Refactor 4

Now consider how we are calling lightsBeep() in the indicateYes() and indicateNo() functions.

Download: file
void indicateYes() {
  lightsBeeps(1, 700, 750, 0xFF6600);
}

void indicateNo() {
  lightsBeeps(2, 700, 500, 0xFF6600);
}

Note how we are specifying the color of the NeoPixels in two places. What if you wanted to change the color? You'd have to edit both of those lines of code. With only two places to look, this isn't that difficult. But as code grows, there's the possibility of it showing up in more places and the chances of overlooking one or more of them increases. Also, what if you needed that value somewhere else in your code. You'd have to remember what it was, or go find it, so you could type it in again.

The term 'magic number' is used to refer to these types of values.

A better way to deal with values like this is to define them in some global manner and then use that reference as needed in the code. For things that are constant, this is typically done using a #define as follows.

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#define PIXEL_COLOR 0xFF6600

Note that there is no = sign. These lines that begin with # are actually dealt with before the code is even compiled. In the case of a #define, it works likes a simple search-and-replace. Every occurrence of PIXEL_COLOR is replaced with 0xFF6600.

Now we can use this in our code like this:

Download: file
void indicateYes() {
  lightsBeeps(1, 700, 750, PIXEL_COLOR);
}

void indicateNo() {
  lightsBeeps(2, 700, 500, PIXEL_COLOR);
}

And anytime we want to change the color, we only have to change one thing in one place. Here's the complete code with all the changes.

Download: file
///////////////////////////////////////////////////////////////////////////////
// Circuit Playground Yes No v4
//
// One beep (left button) = Yes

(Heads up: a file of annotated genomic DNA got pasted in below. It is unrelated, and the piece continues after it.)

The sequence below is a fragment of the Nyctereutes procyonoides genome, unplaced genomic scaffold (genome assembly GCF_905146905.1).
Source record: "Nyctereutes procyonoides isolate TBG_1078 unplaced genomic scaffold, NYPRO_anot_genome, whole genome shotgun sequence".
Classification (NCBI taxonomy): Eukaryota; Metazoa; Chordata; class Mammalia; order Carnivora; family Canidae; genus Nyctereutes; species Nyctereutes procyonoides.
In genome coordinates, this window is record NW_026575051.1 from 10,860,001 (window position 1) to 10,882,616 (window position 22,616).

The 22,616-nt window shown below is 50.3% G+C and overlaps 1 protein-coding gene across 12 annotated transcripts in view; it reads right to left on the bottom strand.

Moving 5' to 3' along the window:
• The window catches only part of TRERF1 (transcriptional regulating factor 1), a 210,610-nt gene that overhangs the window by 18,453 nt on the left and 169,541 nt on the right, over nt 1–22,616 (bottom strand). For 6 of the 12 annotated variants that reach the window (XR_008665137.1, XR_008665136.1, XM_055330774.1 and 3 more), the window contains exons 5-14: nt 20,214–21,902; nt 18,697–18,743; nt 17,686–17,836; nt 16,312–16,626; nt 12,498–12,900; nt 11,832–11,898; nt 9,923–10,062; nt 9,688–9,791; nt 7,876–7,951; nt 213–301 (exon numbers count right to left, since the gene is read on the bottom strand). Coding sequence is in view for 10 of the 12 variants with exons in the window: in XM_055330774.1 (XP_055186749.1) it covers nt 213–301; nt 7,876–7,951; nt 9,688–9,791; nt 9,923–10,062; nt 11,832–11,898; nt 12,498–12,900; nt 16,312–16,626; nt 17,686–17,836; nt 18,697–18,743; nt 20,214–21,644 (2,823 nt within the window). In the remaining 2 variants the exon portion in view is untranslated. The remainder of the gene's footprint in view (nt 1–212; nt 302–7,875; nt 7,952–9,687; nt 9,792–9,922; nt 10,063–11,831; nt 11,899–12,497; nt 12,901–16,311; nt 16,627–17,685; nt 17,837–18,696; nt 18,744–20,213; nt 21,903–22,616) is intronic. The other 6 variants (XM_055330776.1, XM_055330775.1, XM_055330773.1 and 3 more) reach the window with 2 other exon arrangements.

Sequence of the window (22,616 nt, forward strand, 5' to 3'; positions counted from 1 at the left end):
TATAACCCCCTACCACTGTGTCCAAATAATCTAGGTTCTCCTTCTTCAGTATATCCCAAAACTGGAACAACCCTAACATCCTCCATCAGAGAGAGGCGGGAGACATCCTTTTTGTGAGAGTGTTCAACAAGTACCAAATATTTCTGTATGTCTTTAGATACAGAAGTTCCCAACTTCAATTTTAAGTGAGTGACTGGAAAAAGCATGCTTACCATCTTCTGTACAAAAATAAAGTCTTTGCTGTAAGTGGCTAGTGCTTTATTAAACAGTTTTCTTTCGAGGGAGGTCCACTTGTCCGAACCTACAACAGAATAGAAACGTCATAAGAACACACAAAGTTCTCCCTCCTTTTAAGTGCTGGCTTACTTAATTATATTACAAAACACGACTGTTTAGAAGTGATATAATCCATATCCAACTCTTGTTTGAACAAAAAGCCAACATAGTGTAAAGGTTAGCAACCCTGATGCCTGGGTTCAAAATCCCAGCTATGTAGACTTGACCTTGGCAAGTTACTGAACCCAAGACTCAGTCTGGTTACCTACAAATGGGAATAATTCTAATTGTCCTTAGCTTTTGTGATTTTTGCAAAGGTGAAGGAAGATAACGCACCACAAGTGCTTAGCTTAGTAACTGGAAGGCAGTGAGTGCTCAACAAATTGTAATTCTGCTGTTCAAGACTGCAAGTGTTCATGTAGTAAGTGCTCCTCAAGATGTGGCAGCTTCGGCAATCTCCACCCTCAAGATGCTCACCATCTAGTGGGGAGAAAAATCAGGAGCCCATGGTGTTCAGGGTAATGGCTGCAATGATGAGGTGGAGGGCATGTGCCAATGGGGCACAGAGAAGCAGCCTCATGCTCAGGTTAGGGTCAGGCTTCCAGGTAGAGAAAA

// Two beeps (right button) = No
//
// Author: Carter Nelson
// MIT License (https://opensource.org/licenses/MIT)

#include <Adafruit_CircuitPlayground.h>

#define PIXEL_COLOR 0xFF6600

///////////////////////////////////////////////////////////////////////////////
void lightsBeeps(int repeats, int note, int duration, uint32_t color) {
  for (int n=0; n<repeats; n++) {
    showPixels(color);
    CircuitPlayground.playTone(note, duration);
    CircuitPlayground.clearPixels();
    if (repeats>1) delay(duration/2);
  }
}

///////////////////////////////////////////////////////////////////////////////
void showPixels(uint32_t color) {
  for (int p=0; p<10; p++) {
    CircuitPlayground.setPixelColor(p, color);
  }  
}
  
///////////////////////////////////////////////////////////////////////////////
void indicateYes() {
  lightsBeeps(1, 700, 750, PIXEL_COLOR);
}

///////////////////////////////////////////////////////////////////////////////
void indicateNo() {
  lightsBeeps(2, 700, 500, PIXEL_COLOR);
}
     
///////////////////////////////////////////////////////////////////////////////
void setup() {
  CircuitPlayground.begin();
}

///////////////////////////////////////////////////////////////////////////////
void loop() {
  if (CircuitPlayground.leftButton()) {
    indicateYes();
  }  
  if (CircuitPlayground.rightButton()) {
    indicateNo();    
  }
}
This guide was first published on Jan 23, 2017. It was last updated on Jan 23, 2017. This page (Refactor 4) was last updated on Mar 01, 2020.